If Santorum and Gingrich had some of the strongest moments, Romney had some of the weakest.

As he did at Monday night's debate, Romney once again stumbled badly when asked if he would release his tax returns.

Romney was at his most disjointed in answering that, saying he would release his 2010 tax return in April but sounding dodgy on when or if he would release earlier returns.

When King asked if he would follow the example of his father, George Romney, who as a presidential candidate in the 1960s released 12 years' worth of returns, Romney said "Maybe." That was about as non-committal as you can get. He actually drew boos from the audience which caused him to pause in his reply for a few seconds.

Then, in a bit of illogic, he said he didn't want to release his returns piecemeal because President Obama's campaign would just use that opportunity to attack him with each release. Better to put them all out at once, he said, as though that would keep Obama from repeatedly hammering him on items in his taxes.

It was easy to get the very real sense that Romney was grasping for something, anything, that might give him some political cover on the issue and buy him some time.

Romney, who has had a habit of saying things that are later easily mocked ("Corporations are people" and his proposed $10,000 bet) had another such moment at the debate.

In an attempt to contrast himself from the present and past Washington politicians on the stage, he described himself as "someone who has lived in the real streets of America." He sounded like a hip hop artist matching his street cred against a rival rapper's. (If he's Tupac Shakur, would that make Gingrich Biggie Smalls?)

The winnowing of the field of candidates to four contributed to the debate being perhaps the best to date, allowing the rivals to develop their critiques of each other and deliver more than soundbites from their stump speeches.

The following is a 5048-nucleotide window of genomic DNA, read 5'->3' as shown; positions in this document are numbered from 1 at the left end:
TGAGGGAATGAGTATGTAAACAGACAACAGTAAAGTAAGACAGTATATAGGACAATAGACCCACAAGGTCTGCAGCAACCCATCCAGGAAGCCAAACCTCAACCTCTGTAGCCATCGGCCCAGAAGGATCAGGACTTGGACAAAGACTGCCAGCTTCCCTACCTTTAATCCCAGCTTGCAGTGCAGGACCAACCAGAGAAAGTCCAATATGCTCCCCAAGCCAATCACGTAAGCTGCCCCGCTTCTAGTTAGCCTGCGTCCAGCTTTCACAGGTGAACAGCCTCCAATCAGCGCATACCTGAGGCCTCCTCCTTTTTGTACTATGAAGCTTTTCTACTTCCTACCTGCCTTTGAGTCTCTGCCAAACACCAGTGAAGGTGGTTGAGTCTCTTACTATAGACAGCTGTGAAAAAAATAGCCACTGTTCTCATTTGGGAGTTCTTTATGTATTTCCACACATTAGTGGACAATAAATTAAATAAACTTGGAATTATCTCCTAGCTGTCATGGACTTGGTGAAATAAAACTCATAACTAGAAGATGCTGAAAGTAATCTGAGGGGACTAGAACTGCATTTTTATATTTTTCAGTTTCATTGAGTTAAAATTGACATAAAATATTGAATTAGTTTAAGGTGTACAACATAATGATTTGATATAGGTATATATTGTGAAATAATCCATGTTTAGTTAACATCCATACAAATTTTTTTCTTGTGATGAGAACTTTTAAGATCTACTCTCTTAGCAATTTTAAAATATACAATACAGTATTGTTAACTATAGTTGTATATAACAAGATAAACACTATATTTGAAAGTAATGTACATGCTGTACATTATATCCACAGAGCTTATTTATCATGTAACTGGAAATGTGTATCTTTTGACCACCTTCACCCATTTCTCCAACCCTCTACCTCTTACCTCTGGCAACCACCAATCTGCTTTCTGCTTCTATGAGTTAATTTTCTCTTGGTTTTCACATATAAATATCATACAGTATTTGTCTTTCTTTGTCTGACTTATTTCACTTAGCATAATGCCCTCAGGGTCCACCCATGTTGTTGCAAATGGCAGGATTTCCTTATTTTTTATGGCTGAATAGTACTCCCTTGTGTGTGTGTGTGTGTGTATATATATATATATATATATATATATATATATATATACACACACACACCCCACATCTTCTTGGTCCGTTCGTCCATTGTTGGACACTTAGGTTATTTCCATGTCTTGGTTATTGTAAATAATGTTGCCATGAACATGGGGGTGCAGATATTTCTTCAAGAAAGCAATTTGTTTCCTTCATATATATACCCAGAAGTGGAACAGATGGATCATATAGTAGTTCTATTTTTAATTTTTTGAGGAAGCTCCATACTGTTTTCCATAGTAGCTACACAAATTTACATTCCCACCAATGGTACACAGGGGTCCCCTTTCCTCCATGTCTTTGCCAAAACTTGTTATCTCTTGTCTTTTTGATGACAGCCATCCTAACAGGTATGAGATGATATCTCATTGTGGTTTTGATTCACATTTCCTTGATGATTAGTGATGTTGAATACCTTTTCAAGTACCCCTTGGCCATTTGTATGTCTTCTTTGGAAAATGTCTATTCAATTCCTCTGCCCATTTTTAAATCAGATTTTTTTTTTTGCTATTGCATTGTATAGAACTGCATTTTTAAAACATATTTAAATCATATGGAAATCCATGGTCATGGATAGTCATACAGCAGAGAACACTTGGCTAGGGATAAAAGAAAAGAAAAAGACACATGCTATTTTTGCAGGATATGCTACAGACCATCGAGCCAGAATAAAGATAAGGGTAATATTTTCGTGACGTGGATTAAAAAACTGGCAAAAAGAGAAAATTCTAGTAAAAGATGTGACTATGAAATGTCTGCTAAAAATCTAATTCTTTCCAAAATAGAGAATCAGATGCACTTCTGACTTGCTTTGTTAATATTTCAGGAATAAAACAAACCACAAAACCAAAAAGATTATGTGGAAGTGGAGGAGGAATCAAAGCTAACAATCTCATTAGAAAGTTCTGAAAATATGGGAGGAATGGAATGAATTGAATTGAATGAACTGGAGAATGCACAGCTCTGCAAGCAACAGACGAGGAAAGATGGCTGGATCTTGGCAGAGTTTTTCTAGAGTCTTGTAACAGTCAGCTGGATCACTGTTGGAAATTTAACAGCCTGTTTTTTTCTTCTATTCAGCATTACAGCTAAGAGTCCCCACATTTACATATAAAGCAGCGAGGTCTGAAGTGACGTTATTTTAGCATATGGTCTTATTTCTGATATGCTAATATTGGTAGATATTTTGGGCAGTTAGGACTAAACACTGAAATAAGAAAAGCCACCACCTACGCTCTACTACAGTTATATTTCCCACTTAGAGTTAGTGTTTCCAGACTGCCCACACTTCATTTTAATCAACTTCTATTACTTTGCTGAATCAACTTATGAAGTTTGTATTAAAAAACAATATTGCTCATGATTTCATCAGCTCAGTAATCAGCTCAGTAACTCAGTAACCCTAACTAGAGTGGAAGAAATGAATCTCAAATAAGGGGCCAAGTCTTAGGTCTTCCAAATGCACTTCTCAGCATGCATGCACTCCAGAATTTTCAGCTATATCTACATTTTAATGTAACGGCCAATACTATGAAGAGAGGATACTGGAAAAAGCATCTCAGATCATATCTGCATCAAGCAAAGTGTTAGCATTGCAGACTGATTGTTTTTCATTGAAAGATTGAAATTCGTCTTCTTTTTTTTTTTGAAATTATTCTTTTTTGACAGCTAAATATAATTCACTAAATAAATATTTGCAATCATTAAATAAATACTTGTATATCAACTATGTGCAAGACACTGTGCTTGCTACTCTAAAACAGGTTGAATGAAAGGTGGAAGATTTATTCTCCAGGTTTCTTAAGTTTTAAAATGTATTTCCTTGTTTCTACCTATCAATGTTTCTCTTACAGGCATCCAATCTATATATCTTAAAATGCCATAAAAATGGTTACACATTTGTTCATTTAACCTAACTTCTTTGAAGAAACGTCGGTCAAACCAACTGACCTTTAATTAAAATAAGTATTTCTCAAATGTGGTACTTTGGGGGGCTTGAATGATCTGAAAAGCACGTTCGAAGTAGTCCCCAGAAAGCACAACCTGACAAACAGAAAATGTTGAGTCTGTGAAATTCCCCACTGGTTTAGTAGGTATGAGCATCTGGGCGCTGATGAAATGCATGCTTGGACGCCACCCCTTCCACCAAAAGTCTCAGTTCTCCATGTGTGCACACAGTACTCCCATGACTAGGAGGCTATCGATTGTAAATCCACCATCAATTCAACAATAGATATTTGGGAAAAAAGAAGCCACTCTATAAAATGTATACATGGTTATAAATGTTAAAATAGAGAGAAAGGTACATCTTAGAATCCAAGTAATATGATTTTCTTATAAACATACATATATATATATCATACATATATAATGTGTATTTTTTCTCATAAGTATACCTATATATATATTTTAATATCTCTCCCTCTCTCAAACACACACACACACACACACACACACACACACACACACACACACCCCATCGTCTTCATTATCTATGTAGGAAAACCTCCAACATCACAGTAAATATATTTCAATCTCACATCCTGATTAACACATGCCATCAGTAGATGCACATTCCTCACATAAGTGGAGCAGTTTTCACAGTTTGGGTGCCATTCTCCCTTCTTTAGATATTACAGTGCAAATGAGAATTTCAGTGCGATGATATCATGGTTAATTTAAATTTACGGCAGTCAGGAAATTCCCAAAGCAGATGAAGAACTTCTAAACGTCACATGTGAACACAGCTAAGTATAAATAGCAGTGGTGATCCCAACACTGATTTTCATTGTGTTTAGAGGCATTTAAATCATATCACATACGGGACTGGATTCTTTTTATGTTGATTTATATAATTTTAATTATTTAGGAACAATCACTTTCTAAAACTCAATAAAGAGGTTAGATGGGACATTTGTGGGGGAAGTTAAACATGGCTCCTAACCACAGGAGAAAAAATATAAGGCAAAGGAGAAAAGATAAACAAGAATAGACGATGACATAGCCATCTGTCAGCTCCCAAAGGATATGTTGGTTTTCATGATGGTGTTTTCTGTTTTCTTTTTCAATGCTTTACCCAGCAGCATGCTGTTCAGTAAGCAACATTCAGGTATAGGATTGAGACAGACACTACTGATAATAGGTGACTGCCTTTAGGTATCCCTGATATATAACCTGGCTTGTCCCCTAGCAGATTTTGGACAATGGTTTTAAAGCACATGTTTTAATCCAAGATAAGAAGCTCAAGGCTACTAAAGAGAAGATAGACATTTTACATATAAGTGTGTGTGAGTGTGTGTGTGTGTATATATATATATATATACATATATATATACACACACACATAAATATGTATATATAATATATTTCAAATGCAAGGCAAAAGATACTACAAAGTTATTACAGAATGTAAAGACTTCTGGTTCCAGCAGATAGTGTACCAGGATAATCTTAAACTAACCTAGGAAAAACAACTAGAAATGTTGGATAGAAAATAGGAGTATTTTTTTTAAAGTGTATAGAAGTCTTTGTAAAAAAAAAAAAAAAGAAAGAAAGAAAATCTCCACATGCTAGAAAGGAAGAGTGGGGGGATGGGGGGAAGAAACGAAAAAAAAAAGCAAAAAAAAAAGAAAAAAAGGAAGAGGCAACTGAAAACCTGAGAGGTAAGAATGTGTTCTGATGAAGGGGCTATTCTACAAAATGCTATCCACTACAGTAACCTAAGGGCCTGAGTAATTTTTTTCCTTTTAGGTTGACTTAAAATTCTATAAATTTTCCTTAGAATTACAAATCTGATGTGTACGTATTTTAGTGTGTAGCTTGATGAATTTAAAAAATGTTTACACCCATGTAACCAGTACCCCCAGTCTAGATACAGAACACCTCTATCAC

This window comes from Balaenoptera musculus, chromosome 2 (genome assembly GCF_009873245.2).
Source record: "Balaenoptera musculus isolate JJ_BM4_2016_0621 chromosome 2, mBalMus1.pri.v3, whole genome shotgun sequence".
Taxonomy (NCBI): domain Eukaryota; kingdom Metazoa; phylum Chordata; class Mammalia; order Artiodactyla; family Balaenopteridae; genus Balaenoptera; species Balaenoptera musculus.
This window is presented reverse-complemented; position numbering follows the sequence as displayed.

There was an exchange, for instance, between Santorum and Paul on abortion that might not have happened when the debate stages were more crowded. Santorum accused Paul of having the same National Right to Life rating as Sen. Harry Reid, the Nevada Democrat and Senate Majority Leader.

To which Paul explained that many of his votes against federal legislation came not because he was any less anti-abortion than Santorum but because he believes that the Constitution requires the issue of abortion to be handled on state not the federal level.

PAUL: "I see abortion as a violent act. All other violence is handled by the states: murder, burglary, violence. That's a state issue. So don't try to say that I'm less pro-life because I want to be particular about the way we do it and allow the states the prerogative."

Again, it was the kind of moment that had more breathing room to occur because of the presence of only four candidates on the stage with more time to engage.

With debates playing such an important role in helping voters in the current election cycle decide who to vote for, when all is said and done, we may learn that Thursday's debate shaped the outcome of the South Carolina result, especially as opinion polling showed the race in the 48-hours before the First-in-the-South primary much closer between Gingrich and Romney than it had been.

If South Carolina winds up giving Romney a substantial victory, however, Thursday's debate could be the last one in which we see four candidates duking it out so memorably since it would be difficult, if not impossible, for Santorum and Gingrich to continue.

Copyright 2012 National Public Radio. To see more, visit http://www.npr.org/.